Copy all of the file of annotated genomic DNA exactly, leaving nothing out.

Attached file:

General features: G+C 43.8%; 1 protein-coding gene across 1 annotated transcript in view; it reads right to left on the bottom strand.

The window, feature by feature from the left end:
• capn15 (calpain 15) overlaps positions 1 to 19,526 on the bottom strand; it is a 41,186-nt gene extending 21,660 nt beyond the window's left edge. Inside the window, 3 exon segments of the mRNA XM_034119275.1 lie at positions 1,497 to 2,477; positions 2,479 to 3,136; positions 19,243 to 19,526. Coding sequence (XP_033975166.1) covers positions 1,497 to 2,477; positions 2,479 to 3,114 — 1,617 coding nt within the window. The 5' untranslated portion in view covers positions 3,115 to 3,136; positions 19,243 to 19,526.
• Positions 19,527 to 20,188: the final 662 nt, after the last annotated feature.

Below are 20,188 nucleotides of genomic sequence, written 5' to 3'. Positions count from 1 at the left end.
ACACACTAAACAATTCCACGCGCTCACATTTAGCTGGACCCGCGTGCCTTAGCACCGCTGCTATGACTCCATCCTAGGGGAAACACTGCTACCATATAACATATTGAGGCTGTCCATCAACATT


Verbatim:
General features: G+C 43.8%; 1 protein-coding gene across 1 annotated transcript in view; it reads right to left on the bottom strand.

The window, feature by feature from the left end:
• capn15 (calpain 15) overlaps positions 1 to 19,526 on the bottom strand; it is a 41,186-nt gene extending 21,660 nt beyond the window's left edge. Inside the window, 3 exon segments of the mRNA XM_034119275.1 lie at positions 1,497 to 2,477; positions 2,479 to 3,136; positions 19,243 to 19,526. Coding sequence (XP_033975166.1) covers positions 1,497 to 2,477; positions 2,479 to 3,114 — 1,617 coding nt within the window. The 5' untranslated portion in view covers positions 3,115 to 3,136; positions 19,243 to 19,526.
• Positions 19,527 to 20,188: the final 662 nt, after the last annotated feature.

Below are 20,188 nucleotides of genomic sequence, written 5' to 3'. Positions count from 1 at the left end.
ACACACTAAACAATTCCACGCGCTCACATTTAGCTGGACCCGCGTGCCTTAGCACCGCTGCTATGACTCCATCCTAGGGGAAACACTGCTACCATATAACATATTGAGGCTGTCCATCAACATT